Schaffer v. Weast (Case No. 04-698) found that the party seeking a due-process
hearing under the IDEA is the one bearing the burden of proof. Most hearing requests come from parents challenging their
children’s individualized education programs, Justice Sandra Day O’Connor noted in the majority opinion. “Absent some reason
to believe that Congress intended otherwise, … we will conclude that the burden of persuasion lies where it usually falls,
upon the party seeking relief,” she wrote. This is a huge victory for school districts. The Potomac Almanac has a chronology of the case.
In Arlington Central School District v. Murphy (No. 05-18) the court held 6-3 that the IDEA does not authorize parents who win
legal disputes over their children’s special education plans to be reimbursed for the costs of experts, such as expert
witnesses or nonlawyer consultants who assist them in their dealings with their school districts.
Board of Educ. v. Rowley, 458 U.S. 176, 206-07 (1982) reviewed the concept of a free
appropriate public education. From this case the Rowley Standard emerged. The
Supreme Court held that, in reviewing whether a proposed
program is appropriate, inquiry generally should focus on two issues:
1. whether the State has complied with the procedures set forth in
the IDEA, and
2. whether the particular individualized education program (IEP) developed through the IDEA’s procedures was
"reasonably calculated to enable the child to receive educational
The Bazelon Center-Legal advocacy for the civil rights and human dignity of people with mental disabilities.
Wright's Law is great for advocates and those wanting to keep up with case law.
LawCrawler Search allows you to search for legal information.
Internet Law Library
The Council for Disability Rights works to advance rights and enhance the lives of people with disabilities.
The Education Law Association is a nonprofit, nonadvocacy organization open to anyone interested in education law. Members include professors, teachers, administrators, attorneys in private practice, law firms, government agencies, associations, and universities.
A Parent's Guide to Special Ed/Special Needs by Maiya Lueptow in consultation with Friends of Special Education explains the special education process, problem solving and resources.
Americans with Disabilities Act Document Center contains copies of the Americans with Disabilities Act of 1990 (ADA), ADA regulations, technical assistance manuals prepared by the United States Equal Employment Opportunity Commission (EEOC) or the and other United States Department of Justice(DOJ), technical assistance documents sponsored by the National Institute on Disability and Rehabilitation Research (NIDRR) and reviewed by EEOC or DOJ.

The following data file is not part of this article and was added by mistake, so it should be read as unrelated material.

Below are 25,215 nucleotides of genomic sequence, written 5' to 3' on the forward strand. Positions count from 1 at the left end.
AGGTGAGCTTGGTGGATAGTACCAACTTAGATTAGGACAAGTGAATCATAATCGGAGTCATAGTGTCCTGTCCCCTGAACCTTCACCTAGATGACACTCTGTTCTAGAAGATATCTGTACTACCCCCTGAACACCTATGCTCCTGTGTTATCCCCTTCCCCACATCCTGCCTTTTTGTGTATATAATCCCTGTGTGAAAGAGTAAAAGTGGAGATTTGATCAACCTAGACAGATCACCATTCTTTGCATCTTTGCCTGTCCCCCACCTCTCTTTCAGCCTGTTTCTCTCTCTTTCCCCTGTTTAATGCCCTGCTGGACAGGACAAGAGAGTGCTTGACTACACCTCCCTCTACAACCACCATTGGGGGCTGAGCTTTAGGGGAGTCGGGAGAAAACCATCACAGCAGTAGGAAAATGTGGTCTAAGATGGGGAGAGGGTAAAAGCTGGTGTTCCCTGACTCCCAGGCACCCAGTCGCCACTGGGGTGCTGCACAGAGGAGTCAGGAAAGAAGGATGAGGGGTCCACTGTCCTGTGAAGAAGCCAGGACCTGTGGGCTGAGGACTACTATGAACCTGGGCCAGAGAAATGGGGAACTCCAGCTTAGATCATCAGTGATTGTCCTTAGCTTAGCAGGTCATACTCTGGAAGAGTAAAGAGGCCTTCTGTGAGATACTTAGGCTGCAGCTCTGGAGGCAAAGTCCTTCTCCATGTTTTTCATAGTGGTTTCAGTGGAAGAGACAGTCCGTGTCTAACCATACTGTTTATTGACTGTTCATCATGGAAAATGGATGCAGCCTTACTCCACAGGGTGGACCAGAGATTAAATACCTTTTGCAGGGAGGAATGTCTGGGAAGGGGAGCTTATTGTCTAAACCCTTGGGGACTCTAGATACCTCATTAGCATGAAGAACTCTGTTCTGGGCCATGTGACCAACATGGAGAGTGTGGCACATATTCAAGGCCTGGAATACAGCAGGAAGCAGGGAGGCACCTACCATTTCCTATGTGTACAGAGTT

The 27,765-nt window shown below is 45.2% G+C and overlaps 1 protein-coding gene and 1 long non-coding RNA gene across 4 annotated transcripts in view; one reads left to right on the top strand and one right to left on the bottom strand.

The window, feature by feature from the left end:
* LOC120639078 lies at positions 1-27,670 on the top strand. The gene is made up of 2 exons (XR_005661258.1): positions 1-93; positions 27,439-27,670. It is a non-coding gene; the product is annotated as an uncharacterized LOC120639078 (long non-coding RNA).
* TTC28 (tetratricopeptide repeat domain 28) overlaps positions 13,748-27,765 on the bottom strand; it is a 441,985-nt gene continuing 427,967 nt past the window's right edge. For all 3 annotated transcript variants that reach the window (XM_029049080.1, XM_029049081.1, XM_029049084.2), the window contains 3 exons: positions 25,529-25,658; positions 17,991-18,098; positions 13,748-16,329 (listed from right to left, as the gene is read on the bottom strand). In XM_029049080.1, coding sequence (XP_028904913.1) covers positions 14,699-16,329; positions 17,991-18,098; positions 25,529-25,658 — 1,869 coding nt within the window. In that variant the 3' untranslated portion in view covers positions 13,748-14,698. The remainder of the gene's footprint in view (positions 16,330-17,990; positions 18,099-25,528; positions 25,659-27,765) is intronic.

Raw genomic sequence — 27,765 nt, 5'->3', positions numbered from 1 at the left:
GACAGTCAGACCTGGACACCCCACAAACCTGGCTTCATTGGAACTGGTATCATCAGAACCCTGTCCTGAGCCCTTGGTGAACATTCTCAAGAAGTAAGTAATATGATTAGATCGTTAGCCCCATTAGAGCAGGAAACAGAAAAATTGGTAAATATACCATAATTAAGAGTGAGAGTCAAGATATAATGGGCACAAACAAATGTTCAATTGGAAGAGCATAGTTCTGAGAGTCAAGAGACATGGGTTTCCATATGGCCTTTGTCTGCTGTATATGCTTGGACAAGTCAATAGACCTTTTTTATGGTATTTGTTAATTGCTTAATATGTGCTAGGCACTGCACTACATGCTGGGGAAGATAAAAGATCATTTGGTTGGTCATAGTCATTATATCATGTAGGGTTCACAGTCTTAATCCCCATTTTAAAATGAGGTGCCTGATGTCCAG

The Pennsylvania School Reform Network has fact sheets on assistive technology, compensatory education, early intervention, extended school year, IEPs, discipline, placement and more!
ALSO! provides a comprehensive, uniform, and useful compilation of links to all on-line sources of American law that are available without charge. This site contains additional links to sources of commentary and practice aids that are available without charge (or available at a reasonable charge
from governmental and nonprofit providers).
Law Resources on the Internet from the James G. Gee Library has links to education law sites, legal search engines and more.
School Law links from the National School Boards Association and the Council of School Attorneys has federal links, and research web sites.
Reed Martin, J.D. is an informational resource for parents and school personnel advocating for children with Learning Disabilities, Attention Deficit Disorder, Autism, Down Syndrome, Cerebral Palsy, Behavior/Emotional Disorder, and more.
Handicapped Individuals and the Law provides information from the U.S. House of Representatives Internet Law Library.
Administrative Rules for Special Education in Michigan brought to you by the Michigan Department of Education.
Legislators really do listen to their constituents. I have gotten replies to my e-mails, calls and faxes from President Clinton, Senator Bill Frist, and Congresswoman Blanche Lambert. If you have a concern about new legislation, let them know. Sometimes you direct their attention to important issues. These links will help you find your federal legislators.
To contact your elected representative, visit the
House of Representatives home page.
Or, to contact your elected senator, visit the U.S. Senate home page.
The president can be reached here.
The Library of Congress has a wealth of information.